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What does “female” leadership look like? Just watch UConn.

April 6, 2010 – 2:53 PM

By Laura Pappano

It’s time to think beyond the court.

Sure, there’s a lot of back-and-forth about whether UConn’s dominance – winning streak of 78 and beating almost all opponents by double-digit margins – is bad or good for women’s college basketball. The basic argument: Is it too boring to watch? Or will everyone tune in to see what the fuss is all about? (BTW lately looks like people are tuning in as Nielsen rating for UConn-Baylor was 2.6 or 2 million households on Sunday, more than Red Sox-Yankees or PGA Golf).

But the horse-race aspect of this debate misses what we have here: A genuine image of what women look like when they lead. In a sport in which players mostly stay for all four years of college with legitimate majors and career plans, watching how this team approaches their on-court work reveals far more than awesome ball-handling skills. I see young women I would hire – and vote for. Here’s why:

1. Preparation.  From the minute they step onto the court at practice, these players are full-out. They drill like they play (sometimes unfairly out-matched), and take seriously the details of their game. It doesn’t matter that opponents aren’t likely to measure up. They stride into the meeting, the contest, the debate fully ready.

2. Mental Toughness. It is not easy to win. Constantly. By wide margins – and not lose focus. Many athletes play to their opponents. Many people outside of sports lack the mental fortitude to stay on track when no one is challenging them to be great and do it right. That’s why inner city schools fail; why Toyota is spending a fortune on a recall.

3. Team Play. Yes Tina Charles is a superstar and so is Maya Moore. But this is not the Charles-Moore Show; it is UConn women’s basketball. This is how things –on court or off – really get done. In Congress, in companies, in the world.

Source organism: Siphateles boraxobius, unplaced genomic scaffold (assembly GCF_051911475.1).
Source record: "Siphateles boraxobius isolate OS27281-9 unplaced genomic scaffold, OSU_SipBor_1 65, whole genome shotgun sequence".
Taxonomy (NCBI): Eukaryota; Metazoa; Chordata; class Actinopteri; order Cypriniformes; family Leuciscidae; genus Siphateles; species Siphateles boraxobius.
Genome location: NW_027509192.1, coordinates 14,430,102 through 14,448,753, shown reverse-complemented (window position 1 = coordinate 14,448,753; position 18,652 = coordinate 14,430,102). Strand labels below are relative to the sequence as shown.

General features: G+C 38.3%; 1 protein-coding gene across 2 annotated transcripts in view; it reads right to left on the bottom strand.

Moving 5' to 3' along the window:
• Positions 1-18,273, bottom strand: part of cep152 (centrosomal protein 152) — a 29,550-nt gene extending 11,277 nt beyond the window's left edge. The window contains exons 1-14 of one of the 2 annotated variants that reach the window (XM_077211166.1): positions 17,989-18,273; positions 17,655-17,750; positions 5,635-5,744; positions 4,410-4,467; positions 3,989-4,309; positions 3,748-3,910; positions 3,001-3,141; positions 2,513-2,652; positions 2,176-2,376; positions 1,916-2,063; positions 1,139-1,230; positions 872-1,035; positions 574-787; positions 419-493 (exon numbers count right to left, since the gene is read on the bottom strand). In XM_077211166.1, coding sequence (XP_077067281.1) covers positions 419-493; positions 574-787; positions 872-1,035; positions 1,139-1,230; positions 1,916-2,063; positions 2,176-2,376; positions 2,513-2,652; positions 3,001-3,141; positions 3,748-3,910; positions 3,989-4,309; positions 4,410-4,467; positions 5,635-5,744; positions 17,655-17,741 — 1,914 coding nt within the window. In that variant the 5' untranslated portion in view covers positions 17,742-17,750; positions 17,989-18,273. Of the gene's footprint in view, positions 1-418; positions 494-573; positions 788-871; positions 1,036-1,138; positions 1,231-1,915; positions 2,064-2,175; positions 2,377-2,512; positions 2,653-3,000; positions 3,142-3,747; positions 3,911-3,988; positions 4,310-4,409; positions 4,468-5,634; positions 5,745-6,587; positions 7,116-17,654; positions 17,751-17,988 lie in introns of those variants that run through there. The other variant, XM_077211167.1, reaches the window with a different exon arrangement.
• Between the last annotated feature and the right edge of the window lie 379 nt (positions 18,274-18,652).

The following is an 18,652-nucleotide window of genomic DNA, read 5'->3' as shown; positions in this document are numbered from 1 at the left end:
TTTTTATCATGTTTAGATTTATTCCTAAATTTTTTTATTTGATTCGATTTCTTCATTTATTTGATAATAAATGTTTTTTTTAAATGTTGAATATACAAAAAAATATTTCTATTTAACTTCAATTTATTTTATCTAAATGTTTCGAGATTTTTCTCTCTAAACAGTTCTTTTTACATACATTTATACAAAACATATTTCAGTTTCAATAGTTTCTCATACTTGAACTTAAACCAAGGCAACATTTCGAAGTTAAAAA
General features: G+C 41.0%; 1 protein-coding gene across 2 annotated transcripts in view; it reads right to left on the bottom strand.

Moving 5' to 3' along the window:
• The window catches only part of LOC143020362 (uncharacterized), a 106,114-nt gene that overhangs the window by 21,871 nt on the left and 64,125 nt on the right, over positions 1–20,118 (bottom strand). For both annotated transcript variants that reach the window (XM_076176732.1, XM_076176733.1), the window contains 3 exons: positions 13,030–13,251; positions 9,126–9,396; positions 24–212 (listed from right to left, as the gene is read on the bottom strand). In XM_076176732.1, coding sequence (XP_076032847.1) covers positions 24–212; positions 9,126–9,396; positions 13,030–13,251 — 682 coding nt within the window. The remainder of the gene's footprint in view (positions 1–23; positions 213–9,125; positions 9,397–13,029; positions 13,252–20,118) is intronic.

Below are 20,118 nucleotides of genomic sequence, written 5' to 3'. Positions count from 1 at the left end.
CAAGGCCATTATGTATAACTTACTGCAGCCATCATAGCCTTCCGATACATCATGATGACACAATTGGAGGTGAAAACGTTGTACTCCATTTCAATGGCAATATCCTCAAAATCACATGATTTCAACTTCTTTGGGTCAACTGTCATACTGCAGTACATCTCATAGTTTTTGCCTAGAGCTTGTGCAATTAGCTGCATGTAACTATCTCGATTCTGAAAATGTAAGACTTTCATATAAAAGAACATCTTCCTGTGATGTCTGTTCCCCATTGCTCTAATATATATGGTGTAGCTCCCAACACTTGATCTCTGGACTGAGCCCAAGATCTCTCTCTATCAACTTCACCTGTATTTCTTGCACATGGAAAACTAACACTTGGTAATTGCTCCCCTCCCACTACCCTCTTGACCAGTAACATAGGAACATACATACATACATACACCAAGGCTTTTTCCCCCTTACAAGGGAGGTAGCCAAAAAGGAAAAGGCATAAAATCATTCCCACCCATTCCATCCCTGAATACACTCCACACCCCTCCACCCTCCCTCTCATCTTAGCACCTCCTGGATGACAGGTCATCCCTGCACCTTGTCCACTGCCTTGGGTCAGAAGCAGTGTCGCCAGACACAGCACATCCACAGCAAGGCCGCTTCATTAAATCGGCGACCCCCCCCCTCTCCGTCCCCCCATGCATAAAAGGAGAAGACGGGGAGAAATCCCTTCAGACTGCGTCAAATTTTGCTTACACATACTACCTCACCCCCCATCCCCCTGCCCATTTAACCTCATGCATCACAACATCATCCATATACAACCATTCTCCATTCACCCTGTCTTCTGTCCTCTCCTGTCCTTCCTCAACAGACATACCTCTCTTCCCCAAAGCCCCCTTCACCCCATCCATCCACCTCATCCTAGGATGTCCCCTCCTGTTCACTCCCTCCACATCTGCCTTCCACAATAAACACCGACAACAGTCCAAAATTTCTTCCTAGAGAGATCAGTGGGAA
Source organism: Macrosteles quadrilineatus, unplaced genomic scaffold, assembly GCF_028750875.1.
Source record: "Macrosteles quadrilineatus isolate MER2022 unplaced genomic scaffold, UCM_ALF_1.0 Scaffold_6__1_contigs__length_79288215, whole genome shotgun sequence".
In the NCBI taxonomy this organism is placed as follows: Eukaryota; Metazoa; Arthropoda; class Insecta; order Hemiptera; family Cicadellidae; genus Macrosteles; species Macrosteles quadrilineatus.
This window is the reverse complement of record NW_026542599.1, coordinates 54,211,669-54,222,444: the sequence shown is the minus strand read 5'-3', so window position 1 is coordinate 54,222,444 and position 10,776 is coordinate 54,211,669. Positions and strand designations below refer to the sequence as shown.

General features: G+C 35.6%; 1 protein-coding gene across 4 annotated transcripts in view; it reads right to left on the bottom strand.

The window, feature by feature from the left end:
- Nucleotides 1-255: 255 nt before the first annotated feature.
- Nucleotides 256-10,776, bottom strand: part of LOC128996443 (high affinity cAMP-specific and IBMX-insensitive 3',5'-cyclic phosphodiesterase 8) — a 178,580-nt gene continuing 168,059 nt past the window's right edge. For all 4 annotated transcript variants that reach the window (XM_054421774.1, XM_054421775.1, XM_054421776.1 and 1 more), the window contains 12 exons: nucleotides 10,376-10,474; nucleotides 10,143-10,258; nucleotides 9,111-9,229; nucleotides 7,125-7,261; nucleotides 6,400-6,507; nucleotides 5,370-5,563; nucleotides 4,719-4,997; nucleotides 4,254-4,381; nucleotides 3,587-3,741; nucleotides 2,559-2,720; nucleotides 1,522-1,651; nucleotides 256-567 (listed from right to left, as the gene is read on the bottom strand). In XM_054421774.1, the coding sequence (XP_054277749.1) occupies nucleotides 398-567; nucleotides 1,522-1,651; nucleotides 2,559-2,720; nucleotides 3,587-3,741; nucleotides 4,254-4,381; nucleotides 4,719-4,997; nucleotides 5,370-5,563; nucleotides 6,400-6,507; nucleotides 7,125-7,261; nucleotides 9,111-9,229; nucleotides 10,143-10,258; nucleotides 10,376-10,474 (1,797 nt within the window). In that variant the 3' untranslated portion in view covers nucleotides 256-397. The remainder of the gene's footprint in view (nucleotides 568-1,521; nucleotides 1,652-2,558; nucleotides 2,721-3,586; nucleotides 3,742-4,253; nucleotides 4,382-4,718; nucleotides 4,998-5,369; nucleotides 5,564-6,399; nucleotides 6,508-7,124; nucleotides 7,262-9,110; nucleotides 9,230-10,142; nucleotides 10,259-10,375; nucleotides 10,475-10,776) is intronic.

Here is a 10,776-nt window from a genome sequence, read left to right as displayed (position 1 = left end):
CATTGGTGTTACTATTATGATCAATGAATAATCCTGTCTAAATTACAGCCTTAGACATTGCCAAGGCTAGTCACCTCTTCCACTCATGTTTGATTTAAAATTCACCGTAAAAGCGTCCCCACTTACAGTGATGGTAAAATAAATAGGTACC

4. Relentless Pursuit. Beyond the mental toughness to play to their own standards when others fall away, this team keeps it at a sustained high level so consistently that they have created a new reality, a new image of what (phenom Brittany Griner aside) women’s basketball looks like. Or should I say, women leaders playing basketball?

5. Self-Discipline. In 1995, after Connecticut won that critical title, Rebecca Lobo quipped on national TV that “now I can go back to being the worst post player in America.” It’s no secret that Geno Auriemma is tough. Tina Charles and teammates have heard and taken more “coaching” than most people could handle. They have kept cool and listened. They have stood up and worked harder. Who doesn’t want a leader who can take the guff and stay in control?

Go ahead, tune in, if you want to see what all the talk is about. But don’t forget to notice what’s happening on that court — besides basketball.

  1. One Response to “What does “female” leadership look like? Just watch UConn.”

  2. I agree totally with Ms. Pappano’s view on the long-term, positive consequences of winning on the court or on other venues for women atheletes. Countless studies(research will support)which focus on corporate leadership tell us that the key to identifying WOMEN who make it to the top in all areas of business, the professions, politics, etc., is to appreciate that they succeed because they possess the classic characteristics of the WINNER.They are imbued with a burning need to succeed. They are persuasive, bold, extroverted, sef-reliant, competitive, and ultimately concerned with power, status and reward not unlike their male counterparts who sit at the top of The Fortune 500. Great training ground for life after college sports. Great training ground for women whenever and wherever. That’s what’s happening on these courts.

    By AFL / NFL on Apr 12, 2010

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